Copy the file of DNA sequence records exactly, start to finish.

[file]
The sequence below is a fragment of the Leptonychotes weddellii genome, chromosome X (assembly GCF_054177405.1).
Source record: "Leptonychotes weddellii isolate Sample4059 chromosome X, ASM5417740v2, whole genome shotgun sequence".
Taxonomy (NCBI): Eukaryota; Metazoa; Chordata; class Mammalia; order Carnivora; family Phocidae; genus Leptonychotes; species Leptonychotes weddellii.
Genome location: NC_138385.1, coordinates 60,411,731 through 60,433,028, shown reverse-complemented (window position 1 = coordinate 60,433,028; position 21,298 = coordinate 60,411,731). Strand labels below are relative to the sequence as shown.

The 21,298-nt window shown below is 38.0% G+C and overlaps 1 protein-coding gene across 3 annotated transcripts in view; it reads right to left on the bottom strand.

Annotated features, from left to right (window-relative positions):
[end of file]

The sequence below is a fragment of the Leptonychotes weddellii genome, chromosome X (assembly GCF_054177405.1).
Source record: "Leptonychotes weddellii isolate Sample4059 chromosome X, ASM5417740v2, whole genome shotgun sequence".
Taxonomy (NCBI): Eukaryota; Metazoa; Chordata; class Mammalia; order Carnivora; family Phocidae; genus Leptonychotes; species Leptonychotes weddellii.
Genome location: NC_138385.1, coordinates 60,411,731 through 60,433,028, shown reverse-complemented (window position 1 = coordinate 60,433,028; position 21,298 = coordinate 60,411,731). Strand labels below are relative to the sequence as shown.

The 21,298-nt window shown below is 38.0% G+C and overlaps 1 protein-coding gene across 3 annotated transcripts in view; it reads right to left on the bottom strand.

Annotated features, from left to right (window-relative positions):